Ground Control to Major Mom
Some days I seem to change hats so many times that I can’t remember exactly who Jane is. She gets lost amongst the multiple roles I, we women, shift between each day. Like shape shifters – seamlessly and silently adapting to what is required of the task at hand. Mom, wife, friend, cleaner, chauffeur, sports enthusiast, chef, personal shopper, bank machine, defender of the home ground…
Some days purr along like a sleek Jaguar. I like these. They seem so prepared, so elegant. Other days cascade along like a 1970’s Morris Minor screaming around corners with the wheels barely hanging on, banana peels and grubby hands blotting at the windows. I love those days – they make me feel alive with their energy and urgency.
But, some days, things are so chaotic that I feel as if I can’t breathe. Juggling thoughts, plans, groceries, presents, band aids, birthday wishes, cricket bats, snacks, backpacks and Niknaks on the endless conveyor belt of motherhood. On these days, everyone else seems so together, so Martha.
In order to make it through the week, I rely on a combination of two things: my internal Control Centre and my external manifestation of this – Major Mom. The Control Centre is where all planning takes place. She is a combination of files within my head, my phone, my weekly planner on my fridge, the school calendars for my sons and last-minute lift club changes. She is my autopilot. She helps me shift from one role to the next, ticks off completed tasks and slots information into narrow slivers of space in the cerebral filing cabinet – goodness knows where she finds the space. She holds it together.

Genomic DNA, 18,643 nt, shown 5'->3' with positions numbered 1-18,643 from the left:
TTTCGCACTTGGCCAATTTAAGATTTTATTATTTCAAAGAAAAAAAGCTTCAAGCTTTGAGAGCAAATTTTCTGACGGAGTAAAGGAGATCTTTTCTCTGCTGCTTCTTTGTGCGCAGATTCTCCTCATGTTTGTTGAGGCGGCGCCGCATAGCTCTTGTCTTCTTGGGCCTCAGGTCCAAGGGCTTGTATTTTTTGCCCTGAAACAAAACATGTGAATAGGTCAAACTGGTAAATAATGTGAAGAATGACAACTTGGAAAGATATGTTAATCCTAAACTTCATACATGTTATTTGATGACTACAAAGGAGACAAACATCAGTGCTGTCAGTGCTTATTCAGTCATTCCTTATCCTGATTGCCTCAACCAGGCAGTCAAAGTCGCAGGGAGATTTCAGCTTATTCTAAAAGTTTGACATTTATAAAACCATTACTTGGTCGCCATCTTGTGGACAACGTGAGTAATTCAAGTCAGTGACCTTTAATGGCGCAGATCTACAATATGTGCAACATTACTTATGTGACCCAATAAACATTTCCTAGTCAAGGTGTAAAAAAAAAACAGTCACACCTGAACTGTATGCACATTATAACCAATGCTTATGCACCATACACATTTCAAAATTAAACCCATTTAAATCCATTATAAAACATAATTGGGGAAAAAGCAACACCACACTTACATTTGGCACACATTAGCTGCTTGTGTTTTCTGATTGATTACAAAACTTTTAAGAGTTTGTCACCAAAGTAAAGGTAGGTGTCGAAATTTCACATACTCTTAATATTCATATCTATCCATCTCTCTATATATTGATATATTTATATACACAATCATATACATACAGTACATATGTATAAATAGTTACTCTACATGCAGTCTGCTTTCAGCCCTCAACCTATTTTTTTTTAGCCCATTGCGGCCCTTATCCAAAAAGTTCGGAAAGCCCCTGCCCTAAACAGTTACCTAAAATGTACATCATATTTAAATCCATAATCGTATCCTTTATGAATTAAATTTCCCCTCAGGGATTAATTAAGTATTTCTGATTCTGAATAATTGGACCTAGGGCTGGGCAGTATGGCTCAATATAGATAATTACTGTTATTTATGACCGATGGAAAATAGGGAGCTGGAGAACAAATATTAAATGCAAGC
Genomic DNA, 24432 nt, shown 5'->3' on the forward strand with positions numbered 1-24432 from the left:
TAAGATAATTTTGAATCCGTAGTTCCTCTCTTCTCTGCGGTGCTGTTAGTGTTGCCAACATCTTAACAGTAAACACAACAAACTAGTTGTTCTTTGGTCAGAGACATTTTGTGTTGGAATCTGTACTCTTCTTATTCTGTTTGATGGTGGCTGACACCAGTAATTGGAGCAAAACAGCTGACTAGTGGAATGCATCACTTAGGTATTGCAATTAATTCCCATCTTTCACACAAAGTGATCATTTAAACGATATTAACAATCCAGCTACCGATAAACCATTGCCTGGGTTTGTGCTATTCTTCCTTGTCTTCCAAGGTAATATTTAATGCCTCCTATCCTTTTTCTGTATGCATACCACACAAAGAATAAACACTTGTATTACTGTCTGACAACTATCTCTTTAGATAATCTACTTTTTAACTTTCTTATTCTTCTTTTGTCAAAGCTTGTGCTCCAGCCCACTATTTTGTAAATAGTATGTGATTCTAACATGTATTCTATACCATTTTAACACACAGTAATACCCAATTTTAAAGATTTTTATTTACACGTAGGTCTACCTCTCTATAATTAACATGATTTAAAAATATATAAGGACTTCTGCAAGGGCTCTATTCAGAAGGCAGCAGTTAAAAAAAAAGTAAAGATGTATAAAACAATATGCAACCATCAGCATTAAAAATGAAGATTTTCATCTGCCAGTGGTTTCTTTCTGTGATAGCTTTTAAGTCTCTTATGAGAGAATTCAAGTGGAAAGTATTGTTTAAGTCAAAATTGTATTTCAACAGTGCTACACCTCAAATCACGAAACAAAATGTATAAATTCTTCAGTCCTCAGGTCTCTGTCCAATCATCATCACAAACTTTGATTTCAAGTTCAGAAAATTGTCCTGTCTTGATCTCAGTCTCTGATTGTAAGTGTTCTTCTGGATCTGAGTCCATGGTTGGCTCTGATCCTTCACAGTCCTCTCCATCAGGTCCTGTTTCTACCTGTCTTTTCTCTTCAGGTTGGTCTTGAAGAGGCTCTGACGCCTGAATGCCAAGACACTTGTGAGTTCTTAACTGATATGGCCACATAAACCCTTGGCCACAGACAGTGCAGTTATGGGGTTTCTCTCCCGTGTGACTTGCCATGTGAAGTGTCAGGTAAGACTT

Then there is the external face: Major Mom. She makes it all a reality as She puts the plans into action. She holds the face, the voice, the energy of someone in control. Some days She is very efficient. Even if the Control Centre is short circuiting, Major Mom still appears to hold it together. But some days, on chaotic days, there is the danger of a break down if CC and MM stop speaking.
On these days, reminding myself that I exist as a combination of logical organisation and understandable human fatigue helps me to forgive myself the small, and big, mistakes. My home is organised in a way that seems to work for me and for my family; the fridge is always stocked enough for there to be supper on the table; I have time to play games with my kids. These are the goals I set for myself each week when I look at my life’s schedule.
Achieving these seemingly innocuous goals helps me to find the confidence to tackle the bigger things in my life, like resigning from my job, starting a new career track and the leap of faith that everything will be ok. Understanding the value of planning these little goals helps me to see that I am doing ok. I wobble, I trip, I fall but the Control Centre has things under her watchful eye and I can still be a somewhat functional woman who is able to dream and grow and nurture my own life path. Major Mom holds the appearance of this together.
I, the human, may float and feel disconnected at times, but I am doing ok.
Over and out.